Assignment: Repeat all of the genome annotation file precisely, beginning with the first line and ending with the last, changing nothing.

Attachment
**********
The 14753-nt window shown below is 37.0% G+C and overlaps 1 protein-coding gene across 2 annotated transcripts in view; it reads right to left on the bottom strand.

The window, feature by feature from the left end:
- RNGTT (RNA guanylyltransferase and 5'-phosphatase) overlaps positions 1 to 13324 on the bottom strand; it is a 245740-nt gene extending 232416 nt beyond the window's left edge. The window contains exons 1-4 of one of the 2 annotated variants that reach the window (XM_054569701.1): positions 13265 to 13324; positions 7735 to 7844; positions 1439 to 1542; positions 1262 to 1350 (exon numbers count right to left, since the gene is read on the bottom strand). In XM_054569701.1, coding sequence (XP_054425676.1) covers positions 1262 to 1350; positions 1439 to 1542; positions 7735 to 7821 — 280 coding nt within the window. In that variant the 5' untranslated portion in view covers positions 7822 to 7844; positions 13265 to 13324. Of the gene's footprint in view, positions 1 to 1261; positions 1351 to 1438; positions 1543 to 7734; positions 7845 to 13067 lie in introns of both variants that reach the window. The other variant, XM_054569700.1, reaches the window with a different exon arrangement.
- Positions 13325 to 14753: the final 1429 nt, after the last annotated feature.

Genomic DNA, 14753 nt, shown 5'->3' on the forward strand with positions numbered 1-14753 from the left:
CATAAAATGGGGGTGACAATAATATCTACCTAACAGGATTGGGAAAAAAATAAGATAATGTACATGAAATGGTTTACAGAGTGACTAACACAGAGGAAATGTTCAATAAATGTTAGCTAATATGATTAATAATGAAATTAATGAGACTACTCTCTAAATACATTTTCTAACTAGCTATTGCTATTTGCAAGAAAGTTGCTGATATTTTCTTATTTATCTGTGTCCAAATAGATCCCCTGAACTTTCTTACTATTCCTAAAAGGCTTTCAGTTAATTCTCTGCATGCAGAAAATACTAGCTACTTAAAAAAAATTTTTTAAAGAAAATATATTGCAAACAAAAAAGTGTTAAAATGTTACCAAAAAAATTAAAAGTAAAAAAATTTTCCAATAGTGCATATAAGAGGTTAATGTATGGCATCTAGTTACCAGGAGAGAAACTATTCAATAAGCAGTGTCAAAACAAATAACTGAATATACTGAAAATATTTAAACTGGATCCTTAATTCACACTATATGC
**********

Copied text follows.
The 14753-nt window shown below is 37.0% G+C and overlaps 1 protein-coding gene across 2 annotated transcripts in view; it reads right to left on the bottom strand.

The window, feature by feature from the left end:
- RNGTT (RNA guanylyltransferase and 5'-phosphatase) overlaps positions 1 to 13324 on the bottom strand; it is a 245740-nt gene extending 232416 nt beyond the window's left edge. The window contains exons 1-4 of one of the 2 annotated variants that reach the window (XM_054569701.1): positions 13265 to 13324; positions 7735 to 7844; positions 1439 to 1542; positions 1262 to 1350 (exon numbers count right to left, since the gene is read on the bottom strand). In XM_054569701.1, coding sequence (XP_054425676.1) covers positions 1262 to 1350; positions 1439 to 1542; positions 7735 to 7821 — 280 coding nt within the window. In that variant the 5' untranslated portion in view covers positions 7822 to 7844; positions 13265 to 13324. Of the gene's footprint in view, positions 1 to 1261; positions 1351 to 1438; positions 1543 to 7734; positions 7845 to 13067 lie in introns of both variants that reach the window. The other variant, XM_054569700.1, reaches the window with a different exon arrangement.
- Positions 13325 to 14753: the final 1429 nt, after the last annotated feature.

Genomic DNA, 14753 nt, shown 5'->3' on the forward strand with positions numbered 1-14753 from the left:
CATAAAATGGGGGTGACAATAATATCTACCTAACAGGATTGGGAAAAAAATAAGATAATGTACATGAAATGGTTTACAGAGTGACTAACACAGAGGAAATGTTCAATAAATGTTAGCTAATATGATTAATAATGAAATTAATGAGACTACTCTCTAAATACATTTTCTAACTAGCTATTGCTATTTGCAAGAAAGTTGCTGATATTTTCTTATTTATCTGTGTCCAAATAGATCCCCTGAACTTTCTTACTATTCCTAAAAGGCTTTCAGTTAATTCTCTGCATGCAGAAAATACTAGCTACTTAAAAAAAATTTTTTAAAGAAAATATATTGCAAACAAAAAAGTGTTAAAATGTTACCAAAAAAATTAAAAGTAAAAAAATTTTCCAATAGTGCATATAAGAGGTTAATGTATGGCATCTAGTTACCAGGAGAGAAACTATTCAATAAGCAGTGTCAAAACAAATAACTGAATATACTGAAAATATTTAAACTGGATCCTTAATTCACACTATATGC